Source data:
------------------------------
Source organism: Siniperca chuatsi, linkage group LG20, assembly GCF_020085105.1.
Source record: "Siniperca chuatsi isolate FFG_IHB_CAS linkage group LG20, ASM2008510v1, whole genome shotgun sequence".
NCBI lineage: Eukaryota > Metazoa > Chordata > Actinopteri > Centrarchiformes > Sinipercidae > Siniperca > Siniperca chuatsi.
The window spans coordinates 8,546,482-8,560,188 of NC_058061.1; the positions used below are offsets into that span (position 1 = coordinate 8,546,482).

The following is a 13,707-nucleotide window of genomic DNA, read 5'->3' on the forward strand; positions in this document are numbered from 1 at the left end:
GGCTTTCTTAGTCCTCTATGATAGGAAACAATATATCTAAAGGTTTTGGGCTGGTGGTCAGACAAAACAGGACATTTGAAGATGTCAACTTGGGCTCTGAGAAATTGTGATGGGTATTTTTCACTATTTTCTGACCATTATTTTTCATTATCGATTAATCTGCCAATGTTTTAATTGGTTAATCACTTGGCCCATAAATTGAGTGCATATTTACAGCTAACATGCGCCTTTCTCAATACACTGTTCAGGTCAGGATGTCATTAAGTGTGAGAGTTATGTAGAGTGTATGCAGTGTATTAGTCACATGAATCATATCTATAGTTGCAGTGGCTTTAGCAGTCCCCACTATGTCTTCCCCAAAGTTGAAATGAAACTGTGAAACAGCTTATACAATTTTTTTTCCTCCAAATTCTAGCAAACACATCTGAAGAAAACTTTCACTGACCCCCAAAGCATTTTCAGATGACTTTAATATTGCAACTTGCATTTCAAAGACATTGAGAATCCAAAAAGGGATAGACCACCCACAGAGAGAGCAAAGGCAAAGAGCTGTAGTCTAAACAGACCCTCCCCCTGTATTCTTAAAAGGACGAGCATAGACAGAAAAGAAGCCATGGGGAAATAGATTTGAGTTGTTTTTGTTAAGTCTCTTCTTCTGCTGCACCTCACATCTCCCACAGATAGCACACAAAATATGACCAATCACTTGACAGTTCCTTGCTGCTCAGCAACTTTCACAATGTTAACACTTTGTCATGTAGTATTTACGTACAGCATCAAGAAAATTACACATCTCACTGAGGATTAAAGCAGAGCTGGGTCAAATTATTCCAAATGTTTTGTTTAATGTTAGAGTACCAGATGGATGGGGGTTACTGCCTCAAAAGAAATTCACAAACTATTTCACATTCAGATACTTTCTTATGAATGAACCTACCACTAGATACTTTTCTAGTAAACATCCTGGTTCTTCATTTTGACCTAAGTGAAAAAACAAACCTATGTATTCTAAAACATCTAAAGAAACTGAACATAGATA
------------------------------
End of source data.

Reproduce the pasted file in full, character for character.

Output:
Source organism: Siniperca chuatsi, linkage group LG20, assembly GCF_020085105.1.
Source record: "Siniperca chuatsi isolate FFG_IHB_CAS linkage group LG20, ASM2008510v1, whole genome shotgun sequence".
NCBI lineage: Eukaryota > Metazoa > Chordata > Actinopteri > Centrarchiformes > Sinipercidae > Siniperca > Siniperca chuatsi.
The window spans coordinates 8,546,482-8,560,188 of NC_058061.1; the positions used below are offsets into that span (position 1 = coordinate 8,546,482).

The following is a 13,707-nucleotide window of genomic DNA, read 5'->3' on the forward strand; positions in this document are numbered from 1 at the left end:
GGCTTTCTTAGTCCTCTATGATAGGAAACAATATATCTAAAGGTTTTGGGCTGGTGGTCAGACAAAACAGGACATTTGAAGATGTCAACTTGGGCTCTGAGAAATTGTGATGGGTATTTTTCACTATTTTCTGACCATTATTTTTCATTATCGATTAATCTGCCAATGTTTTAATTGGTTAATCACTTGGCCCATAAATTGAGTGCATATTTACAGCTAACATGCGCCTTTCTCAATACACTGTTCAGGTCAGGATGTCATTAAGTGTGAGAGTTATGTAGAGTGTATGCAGTGTATTAGTCACATGAATCATATCTATAGTTGCAGTGGCTTTAGCAGTCCCCACTATGTCTTCCCCAAAGTTGAAATGAAACTGTGAAACAGCTTATACAATTTTTTTTCCTCCAAATTCTAGCAAACACATCTGAAGAAAACTTTCACTGACCCCCAAAGCATTTTCAGATGACTTTAATATTGCAACTTGCATTTCAAAGACATTGAGAATCCAAAAAGGGATAGACCACCCACAGAGAGAGCAAAGGCAAAGAGCTGTAGTCTAAACAGACCCTCCCCCTGTATTCTTAAAAGGACGAGCATAGACAGAAAAGAAGCCATGGGGAAATAGATTTGAGTTGTTTTTGTTAAGTCTCTTCTTCTGCTGCACCTCACATCTCCCACAGATAGCACACAAAATATGACCAATCACTTGACAGTTCCTTGCTGCTCAGCAACTTTCACAATGTTAACACTTTGTCATGTAGTATTTACGTACAGCATCAAGAAAATTACACATCTCACTGAGGATTAAAGCAGAGCTGGGTCAAATTATTCCAAATGTTTTGTTTAATGTTAGAGTACCAGATGGATGGGGGTTACTGCCTCAAAAGAAATTCACAAACTATTTCACATTCAGATACTTTCTTATGAATGAACCTACCACTAGATACTTTTCTAGTAAACATCCTGGTTCTTCATTTTGACCTAAGTGAAAAAACAAACCTATGTATTCTAAAACATCTAAAGAAACTGAACATAGATA